And it's here where "Civil War" loses its focus and halts its momentum on more than one occasion. The side characters start to feel shifted in favor of the leading characters when each of them are deserving of their own films at this point in Marvel's cinematic series. After the two leads come the upper tier characters, who get their brief moments of character development but are calling for their own stand alone films to be fully fleshed out such as Wanda and Natasha Romanov. I would say that out of all of the characters included here, it's the perfectly handled introductions of Blank Panther and Spider-Man which provides the bulk of the fist-pumping moments for fanboys and new fans alike. Credit has to be paid to screenwriters for utilizing a villain who isn't supernaturally powerful as the film's heroes like Ultron or Loki was. And although Daniel Bruhl is an inspired choice as the German Helmut Zemo and his motivations are keeping in with the film's theme, his methods and cunning genius are not given the necessary weight to be the film's focal point as an antagonist. By not allowing audience members to fully understand his motivations early on, he instead feels like an afterthought and by the film's end becomes entirely forgettable. Everyone else, from Jeremy Renner, to Paul Rudd, have their moments as well, but it's here that one gets the sense that the film is trying to do too much. The film is already stretching audience's patience by crafting the longest film yet in the MCU at nearly three hours long. After an epic fight scene at an airport one has to begin to wonder, how much is too much? How much are we willing to sacrifice in terms of character development and plot coherence, to create an action filled spectacle that can top the previous films that came before?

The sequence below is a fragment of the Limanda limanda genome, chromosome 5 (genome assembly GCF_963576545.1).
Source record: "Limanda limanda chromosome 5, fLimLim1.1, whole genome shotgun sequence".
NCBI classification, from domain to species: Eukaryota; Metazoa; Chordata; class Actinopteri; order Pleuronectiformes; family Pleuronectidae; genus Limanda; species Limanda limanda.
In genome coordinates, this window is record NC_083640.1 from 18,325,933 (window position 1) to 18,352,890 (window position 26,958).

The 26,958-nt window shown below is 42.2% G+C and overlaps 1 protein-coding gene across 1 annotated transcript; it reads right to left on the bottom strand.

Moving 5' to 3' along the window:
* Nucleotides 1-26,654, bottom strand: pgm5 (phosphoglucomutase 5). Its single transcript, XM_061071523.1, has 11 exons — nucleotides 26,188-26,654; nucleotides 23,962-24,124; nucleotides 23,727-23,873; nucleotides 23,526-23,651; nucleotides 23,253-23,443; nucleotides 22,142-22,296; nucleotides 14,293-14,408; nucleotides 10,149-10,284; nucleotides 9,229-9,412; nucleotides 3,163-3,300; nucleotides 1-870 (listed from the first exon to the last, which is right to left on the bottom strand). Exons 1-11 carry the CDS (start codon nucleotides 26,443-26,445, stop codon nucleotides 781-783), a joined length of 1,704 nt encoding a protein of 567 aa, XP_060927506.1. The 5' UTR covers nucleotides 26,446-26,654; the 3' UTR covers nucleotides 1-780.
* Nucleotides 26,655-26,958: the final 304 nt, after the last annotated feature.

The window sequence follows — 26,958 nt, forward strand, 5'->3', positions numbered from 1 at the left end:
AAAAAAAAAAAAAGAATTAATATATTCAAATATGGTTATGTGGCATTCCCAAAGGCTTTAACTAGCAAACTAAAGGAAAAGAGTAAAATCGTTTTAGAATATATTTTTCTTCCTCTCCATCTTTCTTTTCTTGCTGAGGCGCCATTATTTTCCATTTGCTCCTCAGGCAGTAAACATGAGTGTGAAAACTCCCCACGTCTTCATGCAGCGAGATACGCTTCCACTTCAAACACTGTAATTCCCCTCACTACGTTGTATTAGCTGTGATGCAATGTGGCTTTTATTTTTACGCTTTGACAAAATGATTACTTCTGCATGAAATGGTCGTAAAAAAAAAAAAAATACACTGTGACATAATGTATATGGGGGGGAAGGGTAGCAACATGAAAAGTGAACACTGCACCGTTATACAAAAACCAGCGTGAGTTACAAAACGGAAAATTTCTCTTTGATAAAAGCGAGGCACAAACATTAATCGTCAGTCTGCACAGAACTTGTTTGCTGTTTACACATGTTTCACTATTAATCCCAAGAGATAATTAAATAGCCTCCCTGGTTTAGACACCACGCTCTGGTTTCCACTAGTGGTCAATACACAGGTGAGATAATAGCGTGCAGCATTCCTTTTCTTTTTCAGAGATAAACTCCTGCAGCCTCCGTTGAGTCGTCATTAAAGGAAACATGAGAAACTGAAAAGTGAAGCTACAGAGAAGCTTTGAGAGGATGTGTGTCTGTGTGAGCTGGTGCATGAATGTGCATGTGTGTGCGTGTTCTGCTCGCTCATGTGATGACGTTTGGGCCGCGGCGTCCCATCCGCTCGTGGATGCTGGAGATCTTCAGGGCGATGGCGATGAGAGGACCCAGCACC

"Captain America: Civil War" gets a lot right while making the sacrifice for other things along the way in terms of narrative coherence, character development (For some) and audience member's own patience and endurance. It's actually a terrific metaphor for the film itself which touches upon the consequences of having a powerful group of superheroes protect the world. Marvel's latest frustrates just as much as it entertains. Its insistence on never killing off a central character continually lowers the stakes for the group of heroes and the film leaves the central conflict open, which it will surely look to expand upon in future installments. But with each passing film, Marvel needs to understand (If they didn't get the memo after "Age Of Ultron") that bigger isn't necessarily always better and that when you strip a story down to its basic core and focus in on what's more important (In this case, the personal rivalry and conflicting beliefs of Captain America and Iron Man), you can end up with a film that touches upon cinematic greatness. "Civil War" will be just that for a vast majority of people, but for the rest, Marvel gets another well-earned pass...for now.